When you apply for a mortgage loan, your lender will verify a range of information, asking you to provide documents that prove your income, employment and debts. The reason? Your lender wants to make sure that you can afford monthly mortgage payments. Your lender will also ask you -- in a box on the loan application that you'll fill out -- for your marital status. But this won't be subject to the same verification as your employment and gross monthly income.
Your lender will require you to complete the Uniform Residential Loan Application. While filling out this document, you'll need to provide such information as your Social Security number, full name and employment history. You also must provide information about your income and debts. A box on the form that asks about your marital status directs you to check the box next to "Married," "Separated" or "Unmarried." You'll check this last section if you are single, divorced or widowed.
Your lender will ask you to provide copies of such documents as your most recent federal income-tax returns, last two paycheck stubs and bank statements. The lender will use these documents to verify that you can afford the mortgage loan. You won't, though, have to verify your marriage. You won't, for instance, have to provide your lender with a copy of your marriage license.
This doesn't mean, though, that your marital status won't affect your ability to get a mortgage loan. If you and your spouse apply for a loan jointly, you can use both your income and your spouse's in an attempt to qualify for a larger mortgage loan. The downside is that if your credit score is high but your spouse's is low, it might hurt your ability to qualify for a mortgage loan or a low interest rate. Your lender will only consider the lowest three-digit credit score among you and your spouse. If your FICO credit score stands at 740 and your spouse's is only 650, your lender will toss out your score and only rely on your spouse's.
Alimony, child support
Your marital status can also affect your income. If you are divorced and paying child support, that counts as a monthly debt, which could lower your chances of qualifying for a loan. Most mortgage lenders want your total monthly debts -- including your new mortgage payment -- to equal no more than 36 percent of your gross monthly income. Child-support payments could make it harder to achieve that 36 percent level. If you receive alimony payments, though, this could make it easier to qualify for a loan. That's because you can count alimony payments as part of your gross monthly income.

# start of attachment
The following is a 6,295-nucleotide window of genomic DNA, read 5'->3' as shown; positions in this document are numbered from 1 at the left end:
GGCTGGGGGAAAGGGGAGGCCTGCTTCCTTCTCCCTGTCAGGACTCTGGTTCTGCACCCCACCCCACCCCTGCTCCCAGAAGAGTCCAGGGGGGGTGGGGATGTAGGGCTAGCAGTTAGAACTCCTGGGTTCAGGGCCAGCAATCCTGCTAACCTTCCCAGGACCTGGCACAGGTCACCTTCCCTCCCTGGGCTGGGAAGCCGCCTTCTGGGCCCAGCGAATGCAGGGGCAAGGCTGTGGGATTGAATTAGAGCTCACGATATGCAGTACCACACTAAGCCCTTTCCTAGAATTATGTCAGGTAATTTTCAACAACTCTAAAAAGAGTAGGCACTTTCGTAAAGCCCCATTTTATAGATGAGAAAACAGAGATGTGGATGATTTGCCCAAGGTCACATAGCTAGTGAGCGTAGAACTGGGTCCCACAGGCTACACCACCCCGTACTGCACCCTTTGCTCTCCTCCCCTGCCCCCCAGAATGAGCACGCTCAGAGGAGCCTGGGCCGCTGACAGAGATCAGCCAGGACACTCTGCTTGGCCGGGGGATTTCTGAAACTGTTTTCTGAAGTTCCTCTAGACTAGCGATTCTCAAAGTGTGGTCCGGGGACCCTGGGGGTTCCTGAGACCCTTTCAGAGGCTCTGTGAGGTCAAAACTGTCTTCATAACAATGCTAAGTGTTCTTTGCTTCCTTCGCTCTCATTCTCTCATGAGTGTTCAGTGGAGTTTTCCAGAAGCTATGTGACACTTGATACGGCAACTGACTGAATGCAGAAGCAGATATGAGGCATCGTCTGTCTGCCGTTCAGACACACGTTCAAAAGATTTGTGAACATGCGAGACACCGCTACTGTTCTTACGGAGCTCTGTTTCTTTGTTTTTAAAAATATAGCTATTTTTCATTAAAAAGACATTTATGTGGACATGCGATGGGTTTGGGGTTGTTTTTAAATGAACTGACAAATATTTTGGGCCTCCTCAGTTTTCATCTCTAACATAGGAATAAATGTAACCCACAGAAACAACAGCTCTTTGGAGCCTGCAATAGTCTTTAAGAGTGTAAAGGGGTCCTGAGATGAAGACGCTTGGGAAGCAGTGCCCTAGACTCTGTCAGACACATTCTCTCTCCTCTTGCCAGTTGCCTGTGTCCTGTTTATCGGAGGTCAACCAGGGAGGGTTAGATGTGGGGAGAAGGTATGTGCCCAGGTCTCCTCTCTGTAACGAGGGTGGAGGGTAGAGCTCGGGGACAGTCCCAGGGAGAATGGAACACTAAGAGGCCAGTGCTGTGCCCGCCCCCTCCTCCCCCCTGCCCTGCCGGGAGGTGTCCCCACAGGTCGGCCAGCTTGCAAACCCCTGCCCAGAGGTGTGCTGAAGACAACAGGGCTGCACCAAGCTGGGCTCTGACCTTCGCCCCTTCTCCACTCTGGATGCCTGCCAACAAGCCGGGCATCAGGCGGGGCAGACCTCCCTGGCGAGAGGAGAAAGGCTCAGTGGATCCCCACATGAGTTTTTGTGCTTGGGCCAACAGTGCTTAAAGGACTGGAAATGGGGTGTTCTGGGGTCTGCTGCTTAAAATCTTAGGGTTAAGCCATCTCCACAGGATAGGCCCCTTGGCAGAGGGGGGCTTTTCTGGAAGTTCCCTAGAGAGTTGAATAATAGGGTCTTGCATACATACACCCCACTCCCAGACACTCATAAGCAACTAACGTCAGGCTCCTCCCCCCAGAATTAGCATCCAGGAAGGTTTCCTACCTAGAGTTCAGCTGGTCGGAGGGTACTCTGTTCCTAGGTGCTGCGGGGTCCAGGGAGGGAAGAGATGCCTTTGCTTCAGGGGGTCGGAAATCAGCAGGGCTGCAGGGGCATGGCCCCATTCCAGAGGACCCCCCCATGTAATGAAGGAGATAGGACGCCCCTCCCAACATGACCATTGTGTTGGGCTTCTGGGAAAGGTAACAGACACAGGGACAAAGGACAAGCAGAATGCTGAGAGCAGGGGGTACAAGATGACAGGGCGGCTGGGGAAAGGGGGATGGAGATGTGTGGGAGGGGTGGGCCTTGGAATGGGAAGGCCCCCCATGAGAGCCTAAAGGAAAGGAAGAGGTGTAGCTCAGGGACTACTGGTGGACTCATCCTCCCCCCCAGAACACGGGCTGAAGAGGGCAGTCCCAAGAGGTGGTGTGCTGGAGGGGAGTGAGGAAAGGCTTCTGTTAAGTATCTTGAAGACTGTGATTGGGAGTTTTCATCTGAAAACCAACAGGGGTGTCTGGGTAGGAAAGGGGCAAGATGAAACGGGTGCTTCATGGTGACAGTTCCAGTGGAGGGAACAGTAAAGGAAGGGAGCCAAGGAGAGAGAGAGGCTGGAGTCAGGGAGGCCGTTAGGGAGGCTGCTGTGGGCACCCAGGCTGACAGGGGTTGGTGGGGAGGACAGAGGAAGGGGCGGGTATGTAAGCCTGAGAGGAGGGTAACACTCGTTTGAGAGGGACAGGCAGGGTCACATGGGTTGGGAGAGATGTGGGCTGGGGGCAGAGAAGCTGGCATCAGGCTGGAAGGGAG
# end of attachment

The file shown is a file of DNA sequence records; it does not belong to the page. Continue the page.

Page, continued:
- Fox Business: What Lendres Can and Can't Ask
- Fannie Mae: Uniform Residential Loan Application
- Bankrate: What Debt-to-Income Matters in Mortgages
- Federal Housing Administration. "Annual Report to Congress Regarding the Financial Status of the Mutual Mortgage Insurance Fund," Page 52. Accessed April 10, 2020.
- My Fico. "Loan Savings Calculator." Accessed 10, 2020.
- Fannie Mae. "Underwriting Factors and Documentation for a Self-Employed Borrower." Accessed April 10, 2020.
- Internal Revenue Service. "Form 4506-T: Request for Transcript of Tax Return," Page 1 - 2. Accessed April 10, 2020.
- Internal Revenue Service. "Form 8821: Tax Information Authorization," Page 1 Accessed April 10, 2020.
- Internal Revenue Service. "Form 4506: Request for Copy of Tax Return," Page 1 - 2 Accessed April 10, 2020.
Don Rafner has been writing professionally since 1992, with work published in "The Washington Post," "Chicago Tribune," "Phoenix Magazine" and several trade magazines. He is also the managing editor of "Midwest Real Estate News." He specializes in writing about mortgage lending, personal finance, business and real-estate topics. He holds a Bachelor of Arts in journalism from the University of Illinois.